FACS-Based Detection of Phosphorylated Histone H3 for the Quantitation of Mitotic Cells
The G2 checkpoint blocks cells from entering mitosis when DNA is damaged, and helps to protect the integrity of the genome. Tumor cells contain mutations that can inactivate checkpoints, and the inactivation of the G2 checkpoint can induce genomic instability and alter cellular responses to chemotherapeutic agents that damage DNA. The traditional method to assess whether the G2 checkpoint is normal is to microscopically count mitotic cells. A method using the fluorescence-activated cell scanner (FACS) is described, based on the presence of an intranuclear antigen present only in mitotic cells, detected using a specific, commercially available antibody. Cell staining and FACS analysis can be done in a single day, making this a rapid and reliable method to quantitate mitotic cells for various applications.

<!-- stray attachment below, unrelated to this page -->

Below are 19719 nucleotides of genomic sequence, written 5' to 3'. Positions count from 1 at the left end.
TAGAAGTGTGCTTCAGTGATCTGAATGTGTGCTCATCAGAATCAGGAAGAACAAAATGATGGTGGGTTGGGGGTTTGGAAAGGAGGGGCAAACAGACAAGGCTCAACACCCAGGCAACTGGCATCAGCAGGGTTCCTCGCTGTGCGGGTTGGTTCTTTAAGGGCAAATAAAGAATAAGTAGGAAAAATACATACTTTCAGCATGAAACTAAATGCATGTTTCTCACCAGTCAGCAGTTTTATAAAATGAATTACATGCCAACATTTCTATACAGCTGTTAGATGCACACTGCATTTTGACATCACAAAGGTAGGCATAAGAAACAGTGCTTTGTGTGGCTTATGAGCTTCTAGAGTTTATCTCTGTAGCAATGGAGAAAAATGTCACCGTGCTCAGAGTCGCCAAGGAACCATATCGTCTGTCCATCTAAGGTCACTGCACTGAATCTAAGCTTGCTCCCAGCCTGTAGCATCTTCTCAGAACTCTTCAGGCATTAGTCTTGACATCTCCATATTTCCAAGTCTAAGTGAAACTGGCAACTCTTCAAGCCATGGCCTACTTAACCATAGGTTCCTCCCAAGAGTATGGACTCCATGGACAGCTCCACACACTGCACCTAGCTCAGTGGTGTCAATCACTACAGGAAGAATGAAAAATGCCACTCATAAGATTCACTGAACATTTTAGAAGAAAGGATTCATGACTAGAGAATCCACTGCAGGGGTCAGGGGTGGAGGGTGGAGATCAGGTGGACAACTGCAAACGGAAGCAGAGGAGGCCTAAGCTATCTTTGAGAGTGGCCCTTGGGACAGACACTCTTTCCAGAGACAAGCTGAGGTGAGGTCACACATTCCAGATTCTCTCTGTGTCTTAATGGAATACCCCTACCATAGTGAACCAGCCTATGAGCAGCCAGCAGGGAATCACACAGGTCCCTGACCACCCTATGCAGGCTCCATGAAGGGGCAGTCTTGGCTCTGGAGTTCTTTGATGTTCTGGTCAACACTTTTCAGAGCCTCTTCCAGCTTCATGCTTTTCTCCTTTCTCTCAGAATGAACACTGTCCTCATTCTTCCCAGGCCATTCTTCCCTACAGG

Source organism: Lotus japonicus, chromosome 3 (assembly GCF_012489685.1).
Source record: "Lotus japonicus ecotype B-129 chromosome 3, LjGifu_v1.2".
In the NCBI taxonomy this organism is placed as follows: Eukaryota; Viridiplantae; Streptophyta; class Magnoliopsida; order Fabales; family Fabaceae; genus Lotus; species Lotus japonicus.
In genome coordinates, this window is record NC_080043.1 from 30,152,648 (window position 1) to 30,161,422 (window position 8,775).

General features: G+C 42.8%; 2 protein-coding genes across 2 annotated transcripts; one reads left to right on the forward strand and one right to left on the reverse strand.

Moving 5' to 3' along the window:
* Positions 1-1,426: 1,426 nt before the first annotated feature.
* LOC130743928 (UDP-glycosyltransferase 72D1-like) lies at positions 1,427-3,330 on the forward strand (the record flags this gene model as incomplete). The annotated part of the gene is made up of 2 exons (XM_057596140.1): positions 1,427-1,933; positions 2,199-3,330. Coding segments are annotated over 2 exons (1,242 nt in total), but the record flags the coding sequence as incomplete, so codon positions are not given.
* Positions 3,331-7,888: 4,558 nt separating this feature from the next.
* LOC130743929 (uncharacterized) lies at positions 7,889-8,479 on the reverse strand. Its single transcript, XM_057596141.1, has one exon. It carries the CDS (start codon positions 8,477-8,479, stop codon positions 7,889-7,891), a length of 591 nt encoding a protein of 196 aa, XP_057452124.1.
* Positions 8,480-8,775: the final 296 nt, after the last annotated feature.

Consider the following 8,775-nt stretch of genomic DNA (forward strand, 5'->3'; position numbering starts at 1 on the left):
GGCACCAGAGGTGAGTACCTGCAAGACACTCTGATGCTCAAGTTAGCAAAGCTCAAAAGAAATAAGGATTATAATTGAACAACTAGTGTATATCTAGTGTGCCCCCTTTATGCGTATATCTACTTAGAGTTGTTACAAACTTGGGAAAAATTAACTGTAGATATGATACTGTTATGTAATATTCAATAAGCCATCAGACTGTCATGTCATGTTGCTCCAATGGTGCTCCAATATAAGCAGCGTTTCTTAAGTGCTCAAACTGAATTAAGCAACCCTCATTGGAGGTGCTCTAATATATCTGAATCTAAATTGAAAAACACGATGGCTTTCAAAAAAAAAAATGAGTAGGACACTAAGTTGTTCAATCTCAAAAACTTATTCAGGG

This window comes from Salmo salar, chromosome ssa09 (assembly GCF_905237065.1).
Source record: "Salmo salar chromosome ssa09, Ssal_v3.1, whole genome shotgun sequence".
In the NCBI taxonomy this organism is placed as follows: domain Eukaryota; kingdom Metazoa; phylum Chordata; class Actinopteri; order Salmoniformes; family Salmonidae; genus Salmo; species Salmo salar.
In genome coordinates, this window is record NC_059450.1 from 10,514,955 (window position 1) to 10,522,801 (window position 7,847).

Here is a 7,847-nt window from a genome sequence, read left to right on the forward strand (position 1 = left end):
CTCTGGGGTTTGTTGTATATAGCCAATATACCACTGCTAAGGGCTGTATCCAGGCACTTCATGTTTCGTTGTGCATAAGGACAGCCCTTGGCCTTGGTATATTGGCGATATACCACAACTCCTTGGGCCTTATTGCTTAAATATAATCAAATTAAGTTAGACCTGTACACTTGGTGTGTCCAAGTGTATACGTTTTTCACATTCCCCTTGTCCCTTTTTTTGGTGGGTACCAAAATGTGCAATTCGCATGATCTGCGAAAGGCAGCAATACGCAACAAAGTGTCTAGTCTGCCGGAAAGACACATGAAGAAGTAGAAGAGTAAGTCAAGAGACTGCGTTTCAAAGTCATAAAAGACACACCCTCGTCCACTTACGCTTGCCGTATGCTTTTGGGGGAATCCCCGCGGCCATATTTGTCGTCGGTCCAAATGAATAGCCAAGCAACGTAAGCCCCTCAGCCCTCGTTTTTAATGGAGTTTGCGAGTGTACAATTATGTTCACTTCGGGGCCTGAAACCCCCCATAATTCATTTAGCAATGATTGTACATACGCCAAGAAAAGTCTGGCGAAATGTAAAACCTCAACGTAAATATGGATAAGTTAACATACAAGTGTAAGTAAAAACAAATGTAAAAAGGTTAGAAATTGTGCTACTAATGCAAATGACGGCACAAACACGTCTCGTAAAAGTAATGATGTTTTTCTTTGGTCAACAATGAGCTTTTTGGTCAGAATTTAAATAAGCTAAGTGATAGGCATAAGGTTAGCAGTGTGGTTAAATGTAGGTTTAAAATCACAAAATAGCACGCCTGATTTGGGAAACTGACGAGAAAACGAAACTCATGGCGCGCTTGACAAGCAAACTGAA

Key WordsCheckpoint cell cycle mitosis